- Whether or not the consumer data is sold,
- Which categories of personal information (if any) are transferred to third parties,
- What personal information is covered by HIPAA, the Fair Credit Reporting Act, or any other law that would exempt the data from CCPA requirements, and
- Information on data that was collected 12+ months prior to the CCPA’s enactment on January 1st, as this data could be exempt.
Ensure Your Consumers’ Rights Are Protected
The CCPA specifies a list of consumer rights that must be protected and ensured. These rights include:
- The right to notice: As previously mentioned, all businesses must notify their customers about the categories of information they’re collecting and the purposes behind this data collection.
- The right to opt out: All businesses must allow customers the option opt out of the sale of their personal data. Businesses must make this process as easy as possible by including a clear “Do Not Sell My Personal Information” link on their site (preferably the homepage) which takes visitors to an intuitive request form.
- The right to request: All individuals have the right to request that a business disclose and deliver the personal information that is obtained about them.
- The right to know: If a business is collecting personal information from visitors, then all individuals have the right to request that the business discloses the specific categories of information being collected, as well as the various sources it was collected from.
- The right to delete: At any time, an individual has the right to request deletion of their collected personal information. Once the business verifies the individual’s identity, they must promptly delete all information related to them.
- The right to equal service and price: Businesses are not allowed to deny goods and services to certain individuals, nor are they allowed to impose penalties against individuals who choose to exercise their privacy rights.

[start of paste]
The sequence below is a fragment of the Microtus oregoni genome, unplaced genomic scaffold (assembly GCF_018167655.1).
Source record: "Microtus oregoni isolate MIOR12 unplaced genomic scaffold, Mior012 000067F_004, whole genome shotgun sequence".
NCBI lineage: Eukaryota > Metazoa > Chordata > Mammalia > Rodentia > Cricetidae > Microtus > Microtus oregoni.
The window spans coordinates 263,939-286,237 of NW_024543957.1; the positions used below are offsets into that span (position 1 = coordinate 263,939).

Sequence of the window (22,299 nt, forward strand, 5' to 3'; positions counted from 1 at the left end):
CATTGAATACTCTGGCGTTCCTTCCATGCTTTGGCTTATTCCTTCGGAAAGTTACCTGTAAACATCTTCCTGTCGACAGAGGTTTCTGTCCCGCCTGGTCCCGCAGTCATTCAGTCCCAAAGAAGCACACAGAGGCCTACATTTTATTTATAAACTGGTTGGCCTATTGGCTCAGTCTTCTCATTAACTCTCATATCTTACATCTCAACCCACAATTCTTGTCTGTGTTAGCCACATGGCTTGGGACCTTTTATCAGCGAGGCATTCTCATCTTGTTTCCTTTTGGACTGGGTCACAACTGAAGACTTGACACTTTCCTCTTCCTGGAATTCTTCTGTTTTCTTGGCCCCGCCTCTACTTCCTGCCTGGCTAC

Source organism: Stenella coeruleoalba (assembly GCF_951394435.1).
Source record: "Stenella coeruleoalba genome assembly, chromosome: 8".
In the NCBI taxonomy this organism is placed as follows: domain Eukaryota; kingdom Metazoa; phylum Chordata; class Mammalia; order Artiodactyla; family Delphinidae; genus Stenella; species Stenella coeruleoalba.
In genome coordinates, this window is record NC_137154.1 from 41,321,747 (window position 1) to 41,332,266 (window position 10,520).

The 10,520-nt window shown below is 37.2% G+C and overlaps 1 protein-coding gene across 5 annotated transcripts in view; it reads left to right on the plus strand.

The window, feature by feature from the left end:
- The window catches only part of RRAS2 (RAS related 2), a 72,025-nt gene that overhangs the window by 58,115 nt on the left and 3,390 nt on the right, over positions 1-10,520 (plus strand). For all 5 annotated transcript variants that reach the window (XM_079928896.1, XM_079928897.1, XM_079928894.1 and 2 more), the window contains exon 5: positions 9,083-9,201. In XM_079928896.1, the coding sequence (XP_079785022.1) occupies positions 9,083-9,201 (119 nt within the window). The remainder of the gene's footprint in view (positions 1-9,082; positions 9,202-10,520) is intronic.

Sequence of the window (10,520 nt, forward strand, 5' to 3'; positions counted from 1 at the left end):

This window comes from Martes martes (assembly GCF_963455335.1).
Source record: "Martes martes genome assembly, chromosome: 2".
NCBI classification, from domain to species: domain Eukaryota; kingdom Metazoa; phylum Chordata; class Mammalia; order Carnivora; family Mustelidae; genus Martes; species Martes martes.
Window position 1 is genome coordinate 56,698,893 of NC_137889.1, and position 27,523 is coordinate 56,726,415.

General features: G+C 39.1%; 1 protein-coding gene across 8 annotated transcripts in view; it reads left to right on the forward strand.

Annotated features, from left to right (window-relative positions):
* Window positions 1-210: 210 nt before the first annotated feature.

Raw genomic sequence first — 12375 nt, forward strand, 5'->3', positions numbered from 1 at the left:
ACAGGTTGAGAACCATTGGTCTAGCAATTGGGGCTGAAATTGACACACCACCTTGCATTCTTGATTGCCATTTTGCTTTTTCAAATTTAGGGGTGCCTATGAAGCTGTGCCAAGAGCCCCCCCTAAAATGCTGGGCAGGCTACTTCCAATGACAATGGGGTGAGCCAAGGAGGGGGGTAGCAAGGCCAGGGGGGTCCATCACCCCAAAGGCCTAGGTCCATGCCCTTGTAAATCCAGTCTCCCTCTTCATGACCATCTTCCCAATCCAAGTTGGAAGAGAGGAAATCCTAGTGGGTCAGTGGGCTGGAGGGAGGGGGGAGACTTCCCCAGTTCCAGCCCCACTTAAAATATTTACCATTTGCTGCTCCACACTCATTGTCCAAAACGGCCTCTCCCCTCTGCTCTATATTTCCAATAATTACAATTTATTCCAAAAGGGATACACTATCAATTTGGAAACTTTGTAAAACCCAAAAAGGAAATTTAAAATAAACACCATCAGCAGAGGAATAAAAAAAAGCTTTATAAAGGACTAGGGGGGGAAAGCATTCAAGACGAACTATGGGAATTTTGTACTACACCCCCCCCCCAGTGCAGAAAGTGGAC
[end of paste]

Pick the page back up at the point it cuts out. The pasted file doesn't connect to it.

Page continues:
Make Security Updates to Accommodate New Data Privacy Laws
The CCPA imposes penalties on companies for any security breaches that expose consumer data that they’ve collected. As such, liability for data breaches for California residents now rests fully with the entity collecting the information, not any third parties such as cloud storage providers.
To help mitigate the risk of penalties, all companies should carefully vet third-party vendors for CCPA compliance prior to signing a contract with them. They must also ensure that CCPA compliance is being met by any vendors they’re currently contracting with.
All businesses should understand how their consumer data moves between internal and third-party systems. This will give businesses the ability to better understand the points at which they are personally responsible for data privacy and security breaches.
Go Beyond the Minimum Requirements Set by CCPA
It’s important to note that all regulations set by the CCPA are set at the bare minimum to avoid penalties. The CCPA is merely the beginning of a new era of governmental oversight of personal information, and other states are already in the process of implementing their own CCPA-like regulations.
For smart businesses, the CCPA is an opportunity to establish a compliance culture that can be easily adapted to other state-specific protection laws as they become more prevalent. For example, the CCPA requires that businesses respond to requests to delete personal information within 45 days. To stay ahead of the curb, judicious companies could make it a policy to respond within 30 days, which may give them an advantage if response times are even more stringent for other states in the future.
Train Your Staff on Essential CCPA Compliance Protocols
Finally, the CCPA requires that companies that hold personal data on Californians train their employees on proper data-handling practices. The International Association of Privacy Professionals already offers comprehensive CCPA training courses, as do several other similar organizations. These online courses help employees navigate this new regulatory landscape to reduce the risk of fines and other enforcement actions.
Want Help Ensuring Your CCPA Compliance? We’re Here to Help.
To help you navigate the complexities of the CCPA and ensure your company remains in compliance with the Act’s many regulations, exceptions, and other nuances, email us at email@example.com. Our experienced team can help you develop proper policies and procedures, perform internal audits of your site, and do whatever else it takes to ensure your company’s consumer protection processes are in accordance with the California Consumer Privacy Act.